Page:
By Giuseppe Allocca, Fabio Balboni, Lorenzo Barbieri, Gaetano Brando and Daniele Cifiello
The meteorological radar RAMBo detected a sudden increase in meteor activity on June 27, 2018. It was possibly caused by a small outburst of the June Bootids stream.
On June 27th, around 16h00m UT our meteor radar RAMBo recorded a peak in meteor activity, associated with an increase in the measured meteor masses.
Day light measurements obviously do not allow visual feedback and therefore these make it difficult to identify which stream is responsible for the recorded outburst.
2 June Bootids?
However, a clue comes from the fact that the timetable perfectly coincides with the International Astronomical Union (IAU) meteor showers forecast, which provides a maximum activity for the June Bootids at 15h49m on 27 June 2018. At that time the radiant height of the stream for Bologna, was 50° above the horizon.
The June Bootids (#170–JBO) are usually a very weak stream, with a radiant in the constellation of Bootes at Right Ascension 220° and declination +48°; these are very slow, (14 km/sec) and therefore very spectacular. Their velocity is at the lower limit in the range of meteor velocities. The parent body is the comet 7P/ Pons-Winnecke which orbits the Sun in 6.37 years on an orbit confined within the orbit of Jupiter. Its last passage to perihelion was in January 2015. The meteor stream generated by its activity, the June Bootids, is considered by astronomers to be completely unpredictable, having generated outbursts in the years: 1916, 1921, 1927, 1998 and 2004. In 1998 the outburst was very intense and lasted seven hours.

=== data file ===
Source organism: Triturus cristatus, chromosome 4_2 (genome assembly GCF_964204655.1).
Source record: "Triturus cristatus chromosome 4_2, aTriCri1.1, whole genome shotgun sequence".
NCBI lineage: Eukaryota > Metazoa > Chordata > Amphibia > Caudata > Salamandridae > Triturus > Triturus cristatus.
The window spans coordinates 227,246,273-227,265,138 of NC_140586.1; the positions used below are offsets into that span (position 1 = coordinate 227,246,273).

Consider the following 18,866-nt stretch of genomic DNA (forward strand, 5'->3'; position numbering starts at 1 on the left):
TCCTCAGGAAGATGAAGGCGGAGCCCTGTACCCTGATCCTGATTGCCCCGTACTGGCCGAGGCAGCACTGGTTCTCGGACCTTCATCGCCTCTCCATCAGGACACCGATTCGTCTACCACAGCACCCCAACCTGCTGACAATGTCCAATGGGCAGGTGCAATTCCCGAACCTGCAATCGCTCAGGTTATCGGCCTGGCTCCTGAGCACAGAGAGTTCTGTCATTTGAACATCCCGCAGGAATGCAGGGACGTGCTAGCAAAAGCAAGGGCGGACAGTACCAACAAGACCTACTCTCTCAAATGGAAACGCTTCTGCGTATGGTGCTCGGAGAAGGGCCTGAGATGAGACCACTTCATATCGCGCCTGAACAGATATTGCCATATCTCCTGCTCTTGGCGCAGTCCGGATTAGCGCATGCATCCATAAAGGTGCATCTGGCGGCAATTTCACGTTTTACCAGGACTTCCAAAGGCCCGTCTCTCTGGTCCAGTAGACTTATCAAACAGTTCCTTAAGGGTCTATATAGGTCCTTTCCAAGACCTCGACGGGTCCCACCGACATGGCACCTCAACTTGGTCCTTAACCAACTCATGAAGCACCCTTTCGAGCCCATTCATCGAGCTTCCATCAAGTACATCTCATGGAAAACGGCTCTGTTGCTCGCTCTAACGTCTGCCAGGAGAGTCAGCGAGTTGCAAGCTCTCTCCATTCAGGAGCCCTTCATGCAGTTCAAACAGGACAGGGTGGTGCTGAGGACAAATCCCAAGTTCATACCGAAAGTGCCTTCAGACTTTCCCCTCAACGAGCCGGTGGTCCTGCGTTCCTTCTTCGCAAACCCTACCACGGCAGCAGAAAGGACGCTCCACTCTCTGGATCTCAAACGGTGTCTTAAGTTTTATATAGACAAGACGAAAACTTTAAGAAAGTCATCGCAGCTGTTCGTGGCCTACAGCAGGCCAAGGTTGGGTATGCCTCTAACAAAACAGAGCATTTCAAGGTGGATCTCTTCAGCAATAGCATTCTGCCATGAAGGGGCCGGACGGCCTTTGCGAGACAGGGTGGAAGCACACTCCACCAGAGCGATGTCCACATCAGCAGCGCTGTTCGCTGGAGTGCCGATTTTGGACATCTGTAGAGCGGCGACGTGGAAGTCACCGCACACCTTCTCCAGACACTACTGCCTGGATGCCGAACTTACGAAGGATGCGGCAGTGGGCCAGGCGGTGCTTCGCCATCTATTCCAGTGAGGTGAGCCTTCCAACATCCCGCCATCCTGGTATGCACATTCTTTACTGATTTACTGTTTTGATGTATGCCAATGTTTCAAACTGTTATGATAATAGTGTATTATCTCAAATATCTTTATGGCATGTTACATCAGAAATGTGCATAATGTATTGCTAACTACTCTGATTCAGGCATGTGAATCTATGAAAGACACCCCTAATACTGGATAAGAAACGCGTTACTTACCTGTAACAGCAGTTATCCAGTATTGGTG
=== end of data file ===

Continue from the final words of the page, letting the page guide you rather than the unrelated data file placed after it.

The lower part of Figure 1 (in red) represents the HR (Hourly Rate). You can see that the event lasted about 20 minutes (the measure represented in each column lasts 5 minutes). You can also note that it was preceded (upper part of the graph) for at least three hours in which both the duration and the amplitude of the detected meteor echoes show a more massive than usual bombardment of meteors (black line). This could suggest that we are seeing a shower in which a more rarefied but more massive component proceeds the most numerous but less massive component of 16h UT. The solar longitude of the event is 95.700°. Furthermore, in the same graph, we can see that even the Beta Taurids shower, another daylight shower, although much lower on the horizon (10°), exactly 24 hours later, seems to have left a small trace on our recordings.